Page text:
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Employment law in Canada is a rapidly evolving field and Howard Levitt has been a leading advocate for employers and employees for over 40 years. Howard has seen dramatic changes and this webinar will discuss some of the major developments in employment law in 2022 and look forward to what is upcoming in the field for 2023.  

This webinar will give a rundown of some of the biggest changes Howard has seen including some recent cases in Canada.

Union organizing:

According to data from the U.S. National Labour Relations Board, unions south of the border won more elections this year than at any time in the last 20 years. The number of victories increased 80 per cent over the prior year and twice as many workers were represented. More Americans approve of unions - 71 per cent according to Gallup — than at any time since 1965, when union membership rates were more than double what they are now. Although we do not have comparable data for Canada, Howard’s experience suggests a similar trend.

With inflation near 10 per cent, the average wage increase in Canada at 3.4 per cent leaves employees dramatically behind where they were even a year ago. Couple that with working from home or hybrid work, there is less connection to their employer. Smart employers, who have not had to worry about unions for the last number of years as union membership dropped continuously, are engaging firms like Howard’s as to how to remain union-free.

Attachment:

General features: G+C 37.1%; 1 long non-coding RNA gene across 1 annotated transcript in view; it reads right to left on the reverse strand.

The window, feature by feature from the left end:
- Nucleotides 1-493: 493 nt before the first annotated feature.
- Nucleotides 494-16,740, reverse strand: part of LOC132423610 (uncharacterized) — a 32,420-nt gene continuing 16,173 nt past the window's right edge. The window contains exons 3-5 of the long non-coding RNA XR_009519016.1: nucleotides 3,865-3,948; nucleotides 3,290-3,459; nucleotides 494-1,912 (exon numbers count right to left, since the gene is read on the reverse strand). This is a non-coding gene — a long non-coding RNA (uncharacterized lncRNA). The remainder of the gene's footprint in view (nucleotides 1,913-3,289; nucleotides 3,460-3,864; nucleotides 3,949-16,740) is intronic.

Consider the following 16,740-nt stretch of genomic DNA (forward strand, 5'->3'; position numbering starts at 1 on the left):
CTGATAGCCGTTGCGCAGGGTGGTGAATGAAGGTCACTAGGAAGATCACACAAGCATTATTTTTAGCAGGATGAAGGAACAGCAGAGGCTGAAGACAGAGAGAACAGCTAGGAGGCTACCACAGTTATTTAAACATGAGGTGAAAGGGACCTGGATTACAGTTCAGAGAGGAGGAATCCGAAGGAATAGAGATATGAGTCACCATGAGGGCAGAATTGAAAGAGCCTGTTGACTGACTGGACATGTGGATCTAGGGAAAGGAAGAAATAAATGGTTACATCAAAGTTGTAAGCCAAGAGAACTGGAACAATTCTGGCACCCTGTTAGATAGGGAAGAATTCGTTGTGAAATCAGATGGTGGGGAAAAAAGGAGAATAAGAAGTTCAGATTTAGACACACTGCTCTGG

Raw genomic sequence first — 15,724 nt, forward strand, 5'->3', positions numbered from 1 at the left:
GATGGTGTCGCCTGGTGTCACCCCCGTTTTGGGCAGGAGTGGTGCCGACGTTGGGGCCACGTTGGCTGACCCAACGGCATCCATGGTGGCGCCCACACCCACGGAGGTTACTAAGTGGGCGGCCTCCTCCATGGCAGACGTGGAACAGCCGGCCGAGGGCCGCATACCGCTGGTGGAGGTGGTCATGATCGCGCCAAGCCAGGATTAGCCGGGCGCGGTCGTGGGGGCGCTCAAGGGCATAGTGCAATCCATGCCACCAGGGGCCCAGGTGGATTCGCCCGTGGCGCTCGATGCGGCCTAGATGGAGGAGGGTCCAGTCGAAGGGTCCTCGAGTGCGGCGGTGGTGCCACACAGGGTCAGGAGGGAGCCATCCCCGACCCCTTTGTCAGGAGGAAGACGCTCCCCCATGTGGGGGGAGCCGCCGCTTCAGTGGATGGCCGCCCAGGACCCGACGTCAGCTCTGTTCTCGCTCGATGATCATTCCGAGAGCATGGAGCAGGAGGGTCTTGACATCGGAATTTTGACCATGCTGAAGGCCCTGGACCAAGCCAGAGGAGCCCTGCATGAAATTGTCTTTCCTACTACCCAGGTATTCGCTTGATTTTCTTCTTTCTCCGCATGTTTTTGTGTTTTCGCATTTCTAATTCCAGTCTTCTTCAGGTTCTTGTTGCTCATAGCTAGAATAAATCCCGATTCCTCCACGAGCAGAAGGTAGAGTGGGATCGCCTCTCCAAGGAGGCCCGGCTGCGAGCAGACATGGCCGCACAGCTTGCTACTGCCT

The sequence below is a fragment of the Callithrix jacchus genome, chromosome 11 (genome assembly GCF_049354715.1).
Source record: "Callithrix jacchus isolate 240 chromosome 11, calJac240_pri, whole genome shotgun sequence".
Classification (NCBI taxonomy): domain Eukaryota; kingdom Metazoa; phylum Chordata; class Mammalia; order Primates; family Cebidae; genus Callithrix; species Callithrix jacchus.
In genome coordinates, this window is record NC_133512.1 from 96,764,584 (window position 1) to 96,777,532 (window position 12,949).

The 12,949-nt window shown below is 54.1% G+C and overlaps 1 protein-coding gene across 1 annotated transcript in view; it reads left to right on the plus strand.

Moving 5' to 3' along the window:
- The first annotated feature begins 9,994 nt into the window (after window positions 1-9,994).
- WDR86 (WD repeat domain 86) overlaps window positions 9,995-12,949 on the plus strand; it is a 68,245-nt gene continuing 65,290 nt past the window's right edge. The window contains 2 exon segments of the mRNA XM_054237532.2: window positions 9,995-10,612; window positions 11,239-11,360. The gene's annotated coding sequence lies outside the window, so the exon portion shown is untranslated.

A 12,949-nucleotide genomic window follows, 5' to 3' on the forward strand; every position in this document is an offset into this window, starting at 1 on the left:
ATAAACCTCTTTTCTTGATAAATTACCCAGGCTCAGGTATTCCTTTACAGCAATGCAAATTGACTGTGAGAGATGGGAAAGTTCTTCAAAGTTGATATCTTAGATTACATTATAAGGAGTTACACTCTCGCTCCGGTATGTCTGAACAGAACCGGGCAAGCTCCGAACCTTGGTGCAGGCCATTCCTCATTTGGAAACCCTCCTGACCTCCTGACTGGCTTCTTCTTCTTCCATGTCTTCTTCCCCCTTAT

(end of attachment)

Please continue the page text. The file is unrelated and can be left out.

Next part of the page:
The case of Pohl vs. Hudson’s Bay:

This Ontario Superior Court case reminded employers of the need to vigilantly adhere to their employment obligations at the time of dismissal.

Hudson’s Bay was ordered to pay $55,000 in moral and punitive damages because it walked its employee out the door when firing him, was late in providing and inaccurately completed his ROE, delayed paying his employment standards termination and severance pay and, at the time of dismissal, offered him a junior sales associate position that had terms eliminating his future rights to severance. The courts will invariably provide employees the protection which they believe the employer should have provided.
The case of Kosteckyj vs. Paramount Corp.

This interesting decision by the Alberta Court of Appeal found that employees who have their salary and benefits reduced have only 10 days to take the position that it is a constructive dismissal, failing which they will be deemed to have accepted the reductions. This is a question which has long plagued employers, employees and employment lawyers.

The case of Gracias vs. Walt Dentistry:

This case serves as a lesson, particularly to employees and their lawyers, to not make exaggerated allegations of human rights or other abuses or they will be punished in costs at the end. It also sends a message to not sue in Superior Court for cases that legitimately should be in small claims. As well, it reminds employers not to make unfounded allegations of cause only to withdraw them later.

Older workers shown the door: